Kobe Bryant can be considered a lot of things, but amenable to losing is not one of them.
The Black Mamba has recently been stirring up the headlines as he continues his penchant for revisiting the Smush Parker days, yet for all the criticism, all the exorbitantly harsh soundbites he provides, all Bryant has ever cared about is winning.
And the Smush-killer himself took to Facebook to remind us all of that:
Leadership is responsibility.
There comes a point when one must make a decision. Are YOU willing to do what it takes to push the right buttons to elevate those around you? If the answer is YES, are you willing to push the right buttons even if it means being perceived as the villain? Here's where the true responsibility of being a leader lies. Sometimes you must prioritize the success of the team ahead of how your own image is perceived. The ability to elevate those around you is more than simply sharing the ball or making teammates feel a certain level of comfort. It's pushing them to find their inner beast, even if they end up resenting you for it at the time.
I'd rather be perceived as a winner than a good teammate. I wish they both went hand in hand all the time but that's just not reality. I have nothing in common with lazy people who blame others for their lack of success. Great things come from hard work and perseverance. No excuses.
Is Kobe sometimes difficult to love? Most definitely, but there is no denying there is plenty of truth to his most recent words.
Being a leader is a responsibility, one of the utmost importance, in fact. Championships are not won by teams without a structured dynamic; they're captured by franchises who have at least one player willing to do whatever is necessary for his team to win.
Even if that entails said player becoming a villain, a role Bryant himself has toiled with on many occasions over the last 16 years.
And yet as often as he is resented, is Kobe considered, is he "perceived" as anyone other than a winner?
No, not at all. With Bryant, it's all about winning, about milking every last inch of potential out of his supporting cast to better the cause. And when that doesn't happen, when a season does not culminate in the attainment of a championship ring, he's not afraid to voice his displeasure, hence the perpetual criticism of Parker.
Just think about it. Have you ever doubted Bryant's ability as a teammate? Of course, Shaquille O'Neal is a walking testament to his supposed deficiencies as one.
But more importantly, have you ever doubted his commitment to winning? No, and even if you have, those five championship rings and two Finals MVPs speak for themselves.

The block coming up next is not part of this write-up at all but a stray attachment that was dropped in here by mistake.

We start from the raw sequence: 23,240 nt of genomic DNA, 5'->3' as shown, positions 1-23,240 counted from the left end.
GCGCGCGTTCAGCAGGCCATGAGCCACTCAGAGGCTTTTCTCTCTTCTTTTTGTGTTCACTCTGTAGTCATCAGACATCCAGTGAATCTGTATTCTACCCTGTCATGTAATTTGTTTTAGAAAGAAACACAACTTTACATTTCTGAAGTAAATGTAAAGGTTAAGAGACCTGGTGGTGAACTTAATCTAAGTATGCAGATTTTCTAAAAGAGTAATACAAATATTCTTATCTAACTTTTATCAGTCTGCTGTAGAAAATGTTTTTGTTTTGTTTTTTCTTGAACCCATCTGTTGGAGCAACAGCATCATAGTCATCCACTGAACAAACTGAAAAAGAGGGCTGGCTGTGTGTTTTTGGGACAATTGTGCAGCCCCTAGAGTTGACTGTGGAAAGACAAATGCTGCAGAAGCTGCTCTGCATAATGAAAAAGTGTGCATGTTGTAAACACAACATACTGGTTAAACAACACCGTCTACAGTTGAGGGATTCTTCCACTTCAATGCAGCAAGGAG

Bryant isn't in Los Angeles to be a good friend; he's there to win, to lead his team to victory. And you cannot always do that without getting your hands dirty, stepping on some toes and spending an ample amount of time embracing the art of villainy.
After all, why should Bryant accept the limitations of his teammates when he refuses to accept his own restrictions as an athlete?
Sure, there are the silent winners, like Tim Duncan, who have flown under the radar, yet have managed to hoist the Larry O'Brien Trophy into the air more than once. But have any of those seen the light of such an occasion more than Bryant? Have any of them had to deal with the type of roster instability he has?
No and no. We often forget that Bryant has not had the luxury of building dynasties in the conventional sense. Sure, the teams that won titles were pillars of consistency and the poster-entities for chemistry, but in between, Kobe has played with countless players, suffered through years of shuffling.
But through it all, the Lakers have managed to remain relevant.
And you know what? That hasn't changed, because Bryant hasn't changed. He's never accepted anything less than a title, and there's nothing wrong with that.
So, call him a bad teammate if you must, but that doesn't matter. He'll never shy away from speaking his mind, from tarnishing the reputation of a former—or even current—teammate, but he'll also never avoid the opportunity to reward diligence with his support. Just ask Pau Gasol.
More importantly, though, he'll never willingly put himself or the Lakers in a position where losing is the only option. Because with Kobe, as brash as he is, as hated as he can be and as counterproductive as his tactics may seem, losing is never an option.
That's what winning is about. It's all that Bryant cares about.
And it's also what being a good leader is all about.